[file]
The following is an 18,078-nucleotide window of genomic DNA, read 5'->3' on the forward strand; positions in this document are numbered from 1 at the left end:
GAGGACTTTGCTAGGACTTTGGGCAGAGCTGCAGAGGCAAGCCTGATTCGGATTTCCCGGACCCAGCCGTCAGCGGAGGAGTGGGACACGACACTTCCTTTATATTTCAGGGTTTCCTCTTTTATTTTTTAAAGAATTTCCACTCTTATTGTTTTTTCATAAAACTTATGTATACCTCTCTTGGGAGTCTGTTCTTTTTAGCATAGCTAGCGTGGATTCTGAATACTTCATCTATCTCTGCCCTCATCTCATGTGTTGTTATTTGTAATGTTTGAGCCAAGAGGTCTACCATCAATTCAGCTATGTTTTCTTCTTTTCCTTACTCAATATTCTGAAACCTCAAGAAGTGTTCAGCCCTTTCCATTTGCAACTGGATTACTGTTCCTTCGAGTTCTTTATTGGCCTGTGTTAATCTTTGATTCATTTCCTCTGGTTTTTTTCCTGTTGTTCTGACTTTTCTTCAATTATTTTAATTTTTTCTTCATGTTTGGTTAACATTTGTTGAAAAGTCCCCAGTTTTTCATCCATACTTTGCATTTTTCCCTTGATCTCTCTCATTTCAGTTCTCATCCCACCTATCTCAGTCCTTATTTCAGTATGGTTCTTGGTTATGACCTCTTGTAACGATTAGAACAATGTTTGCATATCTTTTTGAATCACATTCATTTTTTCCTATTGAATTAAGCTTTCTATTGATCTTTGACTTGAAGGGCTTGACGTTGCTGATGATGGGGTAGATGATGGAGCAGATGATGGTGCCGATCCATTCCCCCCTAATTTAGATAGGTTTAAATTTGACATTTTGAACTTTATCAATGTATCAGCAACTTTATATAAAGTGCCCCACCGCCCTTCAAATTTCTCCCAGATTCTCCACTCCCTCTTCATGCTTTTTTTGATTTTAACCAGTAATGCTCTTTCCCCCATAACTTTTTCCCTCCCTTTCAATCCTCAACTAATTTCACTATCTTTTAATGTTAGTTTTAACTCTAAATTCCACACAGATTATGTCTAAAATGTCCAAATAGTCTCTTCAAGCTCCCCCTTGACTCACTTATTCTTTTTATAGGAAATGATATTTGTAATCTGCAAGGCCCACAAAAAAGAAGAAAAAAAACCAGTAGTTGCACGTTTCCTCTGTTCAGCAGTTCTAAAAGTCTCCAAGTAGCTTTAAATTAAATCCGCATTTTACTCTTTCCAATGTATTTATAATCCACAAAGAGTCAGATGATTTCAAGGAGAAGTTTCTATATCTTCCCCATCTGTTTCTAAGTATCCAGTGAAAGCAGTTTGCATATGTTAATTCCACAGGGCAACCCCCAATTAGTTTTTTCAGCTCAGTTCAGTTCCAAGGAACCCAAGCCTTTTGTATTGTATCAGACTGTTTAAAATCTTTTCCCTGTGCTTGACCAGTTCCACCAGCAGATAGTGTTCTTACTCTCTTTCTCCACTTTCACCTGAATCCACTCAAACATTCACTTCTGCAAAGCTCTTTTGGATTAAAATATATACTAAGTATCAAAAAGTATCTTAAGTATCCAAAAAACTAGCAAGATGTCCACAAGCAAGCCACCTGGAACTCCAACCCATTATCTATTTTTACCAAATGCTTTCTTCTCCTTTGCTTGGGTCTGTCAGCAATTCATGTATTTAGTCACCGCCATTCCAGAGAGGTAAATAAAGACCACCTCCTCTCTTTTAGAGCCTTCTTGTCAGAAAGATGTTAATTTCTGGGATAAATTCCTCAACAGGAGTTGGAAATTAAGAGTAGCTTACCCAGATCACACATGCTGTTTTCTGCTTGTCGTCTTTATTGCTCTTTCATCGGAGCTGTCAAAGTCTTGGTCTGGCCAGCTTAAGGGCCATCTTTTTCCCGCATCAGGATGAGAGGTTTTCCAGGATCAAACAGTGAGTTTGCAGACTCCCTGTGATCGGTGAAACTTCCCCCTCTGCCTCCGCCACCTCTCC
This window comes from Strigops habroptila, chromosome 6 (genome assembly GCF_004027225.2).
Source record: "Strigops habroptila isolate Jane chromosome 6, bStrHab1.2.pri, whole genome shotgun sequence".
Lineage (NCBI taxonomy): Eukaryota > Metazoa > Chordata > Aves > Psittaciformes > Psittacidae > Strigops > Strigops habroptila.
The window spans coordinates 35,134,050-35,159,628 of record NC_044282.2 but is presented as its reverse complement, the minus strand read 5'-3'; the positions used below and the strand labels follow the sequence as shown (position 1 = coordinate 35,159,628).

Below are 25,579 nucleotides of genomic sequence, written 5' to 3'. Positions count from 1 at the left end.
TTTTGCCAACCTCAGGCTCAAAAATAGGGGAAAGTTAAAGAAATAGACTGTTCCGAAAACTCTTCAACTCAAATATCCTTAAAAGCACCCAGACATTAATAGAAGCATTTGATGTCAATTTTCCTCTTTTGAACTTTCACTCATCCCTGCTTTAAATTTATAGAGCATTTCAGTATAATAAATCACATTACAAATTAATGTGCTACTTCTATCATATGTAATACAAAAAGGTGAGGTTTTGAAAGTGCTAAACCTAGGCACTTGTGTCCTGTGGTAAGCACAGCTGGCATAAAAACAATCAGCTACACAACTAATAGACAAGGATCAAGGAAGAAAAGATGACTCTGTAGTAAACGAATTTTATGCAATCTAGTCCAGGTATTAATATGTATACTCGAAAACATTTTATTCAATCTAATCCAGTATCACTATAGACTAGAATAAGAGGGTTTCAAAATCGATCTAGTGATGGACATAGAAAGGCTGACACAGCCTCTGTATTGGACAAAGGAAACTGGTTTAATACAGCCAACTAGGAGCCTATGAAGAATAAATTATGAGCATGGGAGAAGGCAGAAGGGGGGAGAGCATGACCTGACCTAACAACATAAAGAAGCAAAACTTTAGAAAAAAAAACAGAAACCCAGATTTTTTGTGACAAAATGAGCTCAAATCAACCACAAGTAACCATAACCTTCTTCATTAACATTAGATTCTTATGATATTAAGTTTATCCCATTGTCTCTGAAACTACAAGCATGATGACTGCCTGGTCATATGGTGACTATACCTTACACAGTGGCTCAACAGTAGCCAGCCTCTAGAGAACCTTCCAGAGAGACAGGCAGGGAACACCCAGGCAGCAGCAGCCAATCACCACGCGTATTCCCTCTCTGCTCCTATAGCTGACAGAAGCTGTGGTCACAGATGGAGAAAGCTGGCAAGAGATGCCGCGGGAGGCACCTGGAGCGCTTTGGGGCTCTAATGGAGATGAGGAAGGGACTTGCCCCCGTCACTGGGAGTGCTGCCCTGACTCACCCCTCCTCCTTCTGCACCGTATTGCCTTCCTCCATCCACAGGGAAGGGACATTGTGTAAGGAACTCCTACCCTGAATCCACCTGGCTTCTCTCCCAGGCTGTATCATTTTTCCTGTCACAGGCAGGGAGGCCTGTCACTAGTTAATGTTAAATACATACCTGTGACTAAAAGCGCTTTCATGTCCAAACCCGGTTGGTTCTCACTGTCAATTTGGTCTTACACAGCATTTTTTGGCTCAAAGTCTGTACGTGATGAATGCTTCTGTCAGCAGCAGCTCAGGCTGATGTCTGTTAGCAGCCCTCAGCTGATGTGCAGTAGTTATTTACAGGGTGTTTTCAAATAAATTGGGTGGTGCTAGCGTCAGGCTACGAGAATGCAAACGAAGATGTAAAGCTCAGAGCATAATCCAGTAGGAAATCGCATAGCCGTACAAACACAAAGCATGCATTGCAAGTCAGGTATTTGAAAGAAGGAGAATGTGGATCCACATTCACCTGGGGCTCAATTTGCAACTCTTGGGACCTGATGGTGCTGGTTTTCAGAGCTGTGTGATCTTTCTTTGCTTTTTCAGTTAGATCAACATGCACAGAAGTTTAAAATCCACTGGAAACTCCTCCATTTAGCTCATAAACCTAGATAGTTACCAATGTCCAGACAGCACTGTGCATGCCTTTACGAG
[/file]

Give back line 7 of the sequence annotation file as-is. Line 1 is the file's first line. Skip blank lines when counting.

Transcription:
Below are 25,579 nucleotides of genomic sequence, written 5' to 3'. Positions count from 1 at the left end.